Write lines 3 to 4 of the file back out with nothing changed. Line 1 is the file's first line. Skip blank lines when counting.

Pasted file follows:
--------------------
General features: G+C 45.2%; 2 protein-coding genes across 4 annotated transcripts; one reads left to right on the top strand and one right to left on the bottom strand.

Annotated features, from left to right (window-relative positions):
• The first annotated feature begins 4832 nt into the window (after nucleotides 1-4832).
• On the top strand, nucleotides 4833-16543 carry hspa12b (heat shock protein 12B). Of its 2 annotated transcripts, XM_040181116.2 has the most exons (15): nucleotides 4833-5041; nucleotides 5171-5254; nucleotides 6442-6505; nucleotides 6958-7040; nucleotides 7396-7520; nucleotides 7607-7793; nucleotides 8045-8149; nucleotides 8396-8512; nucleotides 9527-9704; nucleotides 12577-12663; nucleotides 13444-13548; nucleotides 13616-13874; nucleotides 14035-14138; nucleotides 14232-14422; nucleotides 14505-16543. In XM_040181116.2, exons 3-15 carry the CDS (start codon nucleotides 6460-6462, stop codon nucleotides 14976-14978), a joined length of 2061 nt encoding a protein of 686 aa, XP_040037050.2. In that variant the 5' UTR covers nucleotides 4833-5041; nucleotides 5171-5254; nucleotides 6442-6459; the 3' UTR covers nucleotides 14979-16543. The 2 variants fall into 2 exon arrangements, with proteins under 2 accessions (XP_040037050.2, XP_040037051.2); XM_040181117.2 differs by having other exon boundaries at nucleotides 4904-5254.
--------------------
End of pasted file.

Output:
• The first annotated feature begins 4832 nt into the window (after nucleotides 1-4832).
• On the top strand, nucleotides 4833-16543 carry hspa12b (heat shock protein 12B). Of its 2 annotated transcripts, XM_040181116.2 has the most exons (15): nucleotides 4833-5041; nucleotides 5171-5254; nucleotides 6442-6505; nucleotides 6958-7040; nucleotides 7396-7520; nucleotides 7607-7793; nucleotides 8045-8149; nucleotides 8396-8512; nucleotides 9527-9704; nucleotides 12577-12663; nucleotides 13444-13548; nucleotides 13616-13874; nucleotides 14035-14138; nucleotides 14232-14422; nucleotides 14505-16543. In XM_040181116.2, exons 3-15 carry the CDS (start codon nucleotides 6460-6462, stop codon nucleotides 14976-14978), a joined length of 2061 nt encoding a protein of 686 aa, XP_040037050.2. In that variant the 5' UTR covers nucleotides 4833-5041; nucleotides 5171-5254; nucleotides 6442-6459; the 3' UTR covers nucleotides 14979-16543. The 2 variants fall into 2 exon arrangements, with proteins under 2 accessions (XP_040037050.2, XP_040037051.2); XM_040181117.2 differs by having other exon boundaries at nucleotides 4904-5254.